MVEC takes countermeasures to mitigate grid security risks from potential physical and cyber attacks. Physical measures include securing the substation and other key facility perimeters with fences, doors, locks, surveillance cameras and security systems. Also required is assigning visitor badges and logging all visitors to ensure only authorized access to the building and grounds. Limiting access to any computer equipment or server rooms is another security policy, as is enforcing media access control (MAC) security on the network switches to ensure only authorized computers can access the corporate network.
Cyber attack-specific measures include network segmentation, ensuring the SCADA or control network is fully isolated from the Internet-facing corporate network. This is accomplished by using separate network segments for any grid applications and network-isolated computers for accessing the SCADA network. Remember Ukraine? It is not a recommended practice to allow SCADA control from Internet- and email-connected systems. Sure there are defined operators of which very few have control access and two-factor authentication is used, but MVEC believes it is best practice to segregate the corporate network fully from the control network.
Many facets of MVEC’s security program overlap with regard to grid security and data security threat-risk mitigation. A few examples are risk management, policy management, personnel security, network security, access control and incident-response management. All of these are designed to help protect data and the grid. MVEC believes in informing, insuring and assuring. These are three things not easily quantifiable by traditional security gadgets and appliances, but MVEC has incorporated these into its security program.
Informing, Insuring, Assuring
One key focal point MVEC concentrates on is security awareness training. Spear-phished employees account for more than 90% of all successful attacks nationwide. Therefore, employee education is key. The MVEC information technology and security team has been training employees for the past few years, focusing efforts on social engineering and spear phishing.
“Stop and Think Before You Click the Link!” is the cybersecurity catch phrase the team developed to implant this concept into employees’ minds. Recently, MVEC required end users to complete computer-based online training modules to augment and reinforce in-house training efforts. This proactive approach helps to engrain security into MVEC’s corporate culture.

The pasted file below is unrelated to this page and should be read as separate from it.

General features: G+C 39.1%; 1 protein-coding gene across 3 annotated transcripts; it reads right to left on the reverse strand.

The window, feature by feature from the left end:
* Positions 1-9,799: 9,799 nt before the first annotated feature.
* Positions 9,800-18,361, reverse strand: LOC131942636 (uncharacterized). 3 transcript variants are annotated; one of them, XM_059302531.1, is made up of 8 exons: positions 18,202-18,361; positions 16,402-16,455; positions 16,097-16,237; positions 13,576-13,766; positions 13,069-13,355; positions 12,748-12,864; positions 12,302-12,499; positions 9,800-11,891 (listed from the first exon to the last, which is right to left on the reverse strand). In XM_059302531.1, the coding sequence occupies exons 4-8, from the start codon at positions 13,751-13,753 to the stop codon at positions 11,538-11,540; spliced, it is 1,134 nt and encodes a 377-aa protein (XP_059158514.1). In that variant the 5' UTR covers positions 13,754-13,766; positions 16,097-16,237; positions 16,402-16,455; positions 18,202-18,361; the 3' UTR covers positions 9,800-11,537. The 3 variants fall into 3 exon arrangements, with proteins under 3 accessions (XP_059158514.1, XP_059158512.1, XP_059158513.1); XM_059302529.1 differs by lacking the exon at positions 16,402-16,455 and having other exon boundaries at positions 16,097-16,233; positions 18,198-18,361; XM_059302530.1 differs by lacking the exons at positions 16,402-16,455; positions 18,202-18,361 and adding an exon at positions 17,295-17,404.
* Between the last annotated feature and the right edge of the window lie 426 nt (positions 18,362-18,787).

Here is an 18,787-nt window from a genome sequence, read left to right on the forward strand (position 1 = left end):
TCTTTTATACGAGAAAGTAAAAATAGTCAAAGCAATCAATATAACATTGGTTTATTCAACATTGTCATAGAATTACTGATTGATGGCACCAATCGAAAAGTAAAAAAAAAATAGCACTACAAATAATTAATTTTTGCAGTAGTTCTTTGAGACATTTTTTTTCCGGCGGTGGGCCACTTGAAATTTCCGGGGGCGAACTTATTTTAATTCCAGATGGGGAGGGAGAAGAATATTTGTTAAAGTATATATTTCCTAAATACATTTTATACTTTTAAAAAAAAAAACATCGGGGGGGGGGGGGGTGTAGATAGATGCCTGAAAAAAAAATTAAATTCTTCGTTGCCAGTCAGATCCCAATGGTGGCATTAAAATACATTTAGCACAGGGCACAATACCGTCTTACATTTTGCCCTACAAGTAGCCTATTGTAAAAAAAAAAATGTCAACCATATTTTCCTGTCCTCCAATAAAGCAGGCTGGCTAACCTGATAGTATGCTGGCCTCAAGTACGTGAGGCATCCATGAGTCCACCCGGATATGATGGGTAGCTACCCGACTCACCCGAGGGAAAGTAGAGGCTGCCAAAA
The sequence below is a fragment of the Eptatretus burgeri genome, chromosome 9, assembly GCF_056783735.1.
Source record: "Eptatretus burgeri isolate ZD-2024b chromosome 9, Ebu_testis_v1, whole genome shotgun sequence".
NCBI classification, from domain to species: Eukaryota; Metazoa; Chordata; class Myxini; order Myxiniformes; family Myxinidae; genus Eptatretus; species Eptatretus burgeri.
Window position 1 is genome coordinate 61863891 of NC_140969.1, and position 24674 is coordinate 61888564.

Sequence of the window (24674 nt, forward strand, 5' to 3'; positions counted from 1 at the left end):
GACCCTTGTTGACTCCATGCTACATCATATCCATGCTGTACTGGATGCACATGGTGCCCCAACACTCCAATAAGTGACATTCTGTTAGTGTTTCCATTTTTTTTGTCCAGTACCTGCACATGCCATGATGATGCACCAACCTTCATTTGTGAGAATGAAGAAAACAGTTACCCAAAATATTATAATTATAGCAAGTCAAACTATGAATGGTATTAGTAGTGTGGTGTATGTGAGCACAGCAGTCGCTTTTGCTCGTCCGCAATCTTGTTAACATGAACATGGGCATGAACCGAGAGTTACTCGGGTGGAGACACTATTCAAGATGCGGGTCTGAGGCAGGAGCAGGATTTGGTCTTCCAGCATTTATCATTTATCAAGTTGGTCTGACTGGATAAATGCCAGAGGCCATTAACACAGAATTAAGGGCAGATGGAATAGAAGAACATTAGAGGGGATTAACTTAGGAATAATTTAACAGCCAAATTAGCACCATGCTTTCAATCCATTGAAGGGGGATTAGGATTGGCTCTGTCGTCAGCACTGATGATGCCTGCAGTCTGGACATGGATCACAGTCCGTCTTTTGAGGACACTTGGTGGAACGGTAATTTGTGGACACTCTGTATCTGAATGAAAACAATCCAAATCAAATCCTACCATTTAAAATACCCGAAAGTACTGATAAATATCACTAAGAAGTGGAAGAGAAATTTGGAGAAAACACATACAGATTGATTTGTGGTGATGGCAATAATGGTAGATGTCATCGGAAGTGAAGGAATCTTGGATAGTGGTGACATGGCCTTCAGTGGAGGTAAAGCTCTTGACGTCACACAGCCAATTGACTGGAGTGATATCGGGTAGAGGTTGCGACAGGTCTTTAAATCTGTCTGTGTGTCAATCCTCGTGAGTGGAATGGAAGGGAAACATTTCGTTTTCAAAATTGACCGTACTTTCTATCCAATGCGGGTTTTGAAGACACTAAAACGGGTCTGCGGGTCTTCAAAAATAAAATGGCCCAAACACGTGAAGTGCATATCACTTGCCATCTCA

Hopefully, it is never needed, but MVEC does carry a cybersecurity insurance policy. In the event of a compromised system, the cyber policy would help to mitigate risks to the financial health of the cooperative.
What is better than insurance? Assurance. MVEC’s three-member IT team is responsible for supporting the communications and computing infrastructure and services for the cooperative as well as the operations networks, which include multiple smart grid applications such as advanced metering infrastructure, outage management system, distribution automation and demand response.
MVEC subscribes to the N-Sentinel Monitoring managed cybersecurity service offered by www.n-dimension.com. The N-Sentinel Monitoring service is an extension of the IT team, providing around-the-clock monitoring of the IT and OT networks as well as delivering timely threat intelligence and expert security guidance to help the utility reduce risk and improve its security posture. This provides assurance the team is safeguarding the data and the grid.
A Monitoring Result
Based on the valuable cybersecurity insights N-Sentinel Monitoring delivers, MVEC believed it could not afford not to subscribe to this service. Without it, a full-time security analyst would have to be hired, plus the utility would have to invest in a range of additional tools to get similar intelligence and awareness of what is going on in both the IT and OT networks.
In early 2017, there was a lot of chatter about Grizzly Steppe, the Russian civilian and military intelligence services (RIS) malware associated with a potential grid infiltration of a Vermont cooperative. The CEO of the National Rural Electric Cooperative Association (NRECA) alerted cooperative utility executives, including MVEC’s general manager. The general manager approached the security team to determine the team’s level of confidence MVEC’s members are protected from Grizzly Steppe and similar APTs. The security team shared an N-Sentinel flash alert, which included specific details about Grizzly Steppe.
Furthermore, MVEC’s security team also contacted N-Dimension's cybersecurity experts directly and verified there was no presence of Grizzly Steppe threat signatures identified on MVEC’s network, nor had any been found on the networks of other N-Dimension customers. This type of analysis in response to breaking threat news is an effective and important element in MVEC’s security program.
No Magic Button
The fact remains there is no magic button for information security. It is a balancing act that must consider people, processes and technology. It is a system each utility must develop for itself based on leadership, experience, knowledge and best practices. Bad guys are real; they are lurking around the corner, assessing networks for vulnerabilities they can exploit for their advantage.
Like many other challenges in the electric utility industry, security is something that takes careful planning, discipline, education, resources, commitment and hard work. The bad guys only need be right once; defenders have to be right every single time. Now, is it time to roll up the sleeves and get to work? ♦
Jeff Hanson joined Minnesota Valley Electric Cooperative in 2009 and supervises the information technology and security team. He helped to develop MVEC’s security program, leads the security team and serves as privacy officer. Hanson has been in the information technology field for 20 years, working primarily with telecommunications and networking infrastructure.